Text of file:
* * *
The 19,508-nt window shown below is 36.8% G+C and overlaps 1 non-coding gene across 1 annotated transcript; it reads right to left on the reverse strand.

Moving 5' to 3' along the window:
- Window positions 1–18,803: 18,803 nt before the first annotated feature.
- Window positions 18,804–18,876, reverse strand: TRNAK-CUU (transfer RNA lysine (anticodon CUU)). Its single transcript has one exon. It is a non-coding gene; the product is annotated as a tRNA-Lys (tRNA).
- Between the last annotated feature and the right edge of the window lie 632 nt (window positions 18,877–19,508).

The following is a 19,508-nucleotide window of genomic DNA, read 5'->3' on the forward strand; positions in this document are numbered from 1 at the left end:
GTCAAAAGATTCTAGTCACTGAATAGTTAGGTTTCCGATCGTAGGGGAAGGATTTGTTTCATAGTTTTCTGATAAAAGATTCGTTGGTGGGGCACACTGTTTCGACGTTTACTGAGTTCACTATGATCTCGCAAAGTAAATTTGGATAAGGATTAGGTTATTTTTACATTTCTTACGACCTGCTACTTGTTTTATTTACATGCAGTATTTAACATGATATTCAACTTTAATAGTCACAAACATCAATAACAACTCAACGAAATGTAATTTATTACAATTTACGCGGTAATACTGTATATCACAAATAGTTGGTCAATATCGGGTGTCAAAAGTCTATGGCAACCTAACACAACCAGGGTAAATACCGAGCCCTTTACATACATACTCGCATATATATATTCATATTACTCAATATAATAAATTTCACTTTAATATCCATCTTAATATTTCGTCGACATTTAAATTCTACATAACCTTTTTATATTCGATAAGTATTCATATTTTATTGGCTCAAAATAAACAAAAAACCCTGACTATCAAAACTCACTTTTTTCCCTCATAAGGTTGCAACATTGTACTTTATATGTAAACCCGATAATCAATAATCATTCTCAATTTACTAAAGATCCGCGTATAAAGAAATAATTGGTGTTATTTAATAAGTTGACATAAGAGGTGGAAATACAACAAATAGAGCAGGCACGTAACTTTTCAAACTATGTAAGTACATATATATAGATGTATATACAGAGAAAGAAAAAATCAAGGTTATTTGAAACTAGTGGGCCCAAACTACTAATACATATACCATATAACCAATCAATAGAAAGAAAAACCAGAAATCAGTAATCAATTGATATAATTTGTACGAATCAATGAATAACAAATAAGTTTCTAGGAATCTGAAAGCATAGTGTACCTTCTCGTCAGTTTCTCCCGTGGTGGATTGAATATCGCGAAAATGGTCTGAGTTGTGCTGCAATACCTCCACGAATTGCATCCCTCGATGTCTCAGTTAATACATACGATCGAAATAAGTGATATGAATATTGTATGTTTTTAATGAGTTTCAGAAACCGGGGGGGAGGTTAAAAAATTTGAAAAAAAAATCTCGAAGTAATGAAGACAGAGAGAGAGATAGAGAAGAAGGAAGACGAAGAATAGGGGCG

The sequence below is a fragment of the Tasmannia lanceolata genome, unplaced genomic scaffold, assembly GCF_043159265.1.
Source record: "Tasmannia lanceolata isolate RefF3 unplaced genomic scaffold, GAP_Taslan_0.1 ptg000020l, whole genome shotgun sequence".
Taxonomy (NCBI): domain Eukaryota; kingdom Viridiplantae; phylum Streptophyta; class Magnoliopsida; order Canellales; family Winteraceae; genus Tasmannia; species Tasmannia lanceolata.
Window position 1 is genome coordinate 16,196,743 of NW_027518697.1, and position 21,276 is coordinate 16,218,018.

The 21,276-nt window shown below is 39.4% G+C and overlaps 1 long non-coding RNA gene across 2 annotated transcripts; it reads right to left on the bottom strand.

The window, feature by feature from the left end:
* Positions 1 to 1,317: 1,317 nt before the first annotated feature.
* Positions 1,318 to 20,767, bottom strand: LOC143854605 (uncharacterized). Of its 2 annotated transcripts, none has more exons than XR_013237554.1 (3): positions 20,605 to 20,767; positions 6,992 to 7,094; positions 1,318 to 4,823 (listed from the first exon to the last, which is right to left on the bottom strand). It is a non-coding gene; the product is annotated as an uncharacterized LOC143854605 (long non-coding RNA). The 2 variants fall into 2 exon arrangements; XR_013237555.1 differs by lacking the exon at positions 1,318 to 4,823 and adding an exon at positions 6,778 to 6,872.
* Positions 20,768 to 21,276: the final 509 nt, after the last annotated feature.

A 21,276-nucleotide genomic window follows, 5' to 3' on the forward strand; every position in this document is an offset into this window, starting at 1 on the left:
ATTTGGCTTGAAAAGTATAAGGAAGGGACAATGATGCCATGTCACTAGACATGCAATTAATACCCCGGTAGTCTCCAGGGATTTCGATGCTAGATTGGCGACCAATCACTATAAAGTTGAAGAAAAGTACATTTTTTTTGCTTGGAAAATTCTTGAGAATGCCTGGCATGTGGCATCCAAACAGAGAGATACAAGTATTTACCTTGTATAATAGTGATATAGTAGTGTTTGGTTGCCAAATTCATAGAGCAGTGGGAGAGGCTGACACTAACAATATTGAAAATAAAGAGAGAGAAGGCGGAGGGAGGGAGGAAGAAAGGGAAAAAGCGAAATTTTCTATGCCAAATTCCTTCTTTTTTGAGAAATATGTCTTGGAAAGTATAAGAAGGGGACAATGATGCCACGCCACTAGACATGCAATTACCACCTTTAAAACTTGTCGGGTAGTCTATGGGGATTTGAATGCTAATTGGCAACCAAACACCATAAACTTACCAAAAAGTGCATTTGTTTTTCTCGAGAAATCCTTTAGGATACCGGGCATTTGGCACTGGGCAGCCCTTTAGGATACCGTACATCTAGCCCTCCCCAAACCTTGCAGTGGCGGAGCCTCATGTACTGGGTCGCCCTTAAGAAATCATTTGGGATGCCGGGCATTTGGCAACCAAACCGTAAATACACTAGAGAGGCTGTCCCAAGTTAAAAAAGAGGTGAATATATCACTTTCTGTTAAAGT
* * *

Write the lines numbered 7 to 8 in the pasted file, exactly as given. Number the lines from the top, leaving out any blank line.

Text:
GTCAAAAGATTCTAGTCACTGAATAGTTAGGTTTCCGATCGTAGGGGAAGGATTTGTTTCATAGTTTTCTGATAAAAGATTCGTTGGTGGGGCACACTGTTTCGACGTTTACTGAGTTCACTATGATCTCGCAAAGTAAATTTGGATAAGGATTAGGTTATTTTTACATTTCTTACGACCTGCTACTTGTTTTATTTACATGCAGTATTTAACATGATATTCAACTTTAATAGTCACAAACATCAATAACAACTCAACGAAATGTAATTTATTACAATTTACGCGGTAATACTGTATATCACAAATAGTTGGTCAATATCGGGTGTCAAAAGTCTATGGCAACCTAACACAACCAGGGTAAATACCGAGCCCTTTACATACATACTCGCATATATATATTCATATTACTCAATATAATAAATTTCACTTTAATATCCATCTTAATATTTCGTCGACATTTAAATTCTACATAACCTTTTTATATTCGATAAGTATTCATATTTTATTGGCTCAAAATAAACAAAAAACCCTGACTATCAAAACTCACTTTTTTCCCTCATAAGGTTGCAACATTGTACTTTATATGTAAACCCGATAATCAATAATCATTCTCAATTTACTAAAGATCCGCGTATAAAGAAATAATTGGTGTTATTTAATAAGTTGACATAAGAGGTGGAAATACAACAAATAGAGCAGGCACGTAACTTTTCAAACTATGTAAGTACATATATATAGATGTATATACAGAGAAAGAAAAAATCAAGGTTATTTGAAACTAGTGGGCCCAAACTACTAATACATATACCATATAACCAATCAATAGAAAGAAAAACCAGAAATCAGTAATCAATTGATATAATTTGTACGAATCAATGAATAACAAATAAGTTTCTAGGAATCTGAAAGCATAGTGTACCTTCTCGTCAGTTTCTCCCGTGGTGGATTGAATATCGCGAAAATGGTCTGAGTTGTGCTGCAATACCTCCACGAATTGCATCCCTCGATGTCTCAGTTAATACATACGATCGAAATAAGTGATATGAATATTGTATGTTTTTAATGAGTTTCAGAAACCGGGGGGGAGGTTAAAAAATTTGAAAAAAAAATCTCGAAGTAATGAAGACAGAGAGAGAGATAGAGAAGAAGGAAGACGAAGAATAGGGGCG

The sequence below is a fragment of the Tasmannia lanceolata genome, unplaced genomic scaffold, assembly GCF_043159265.1.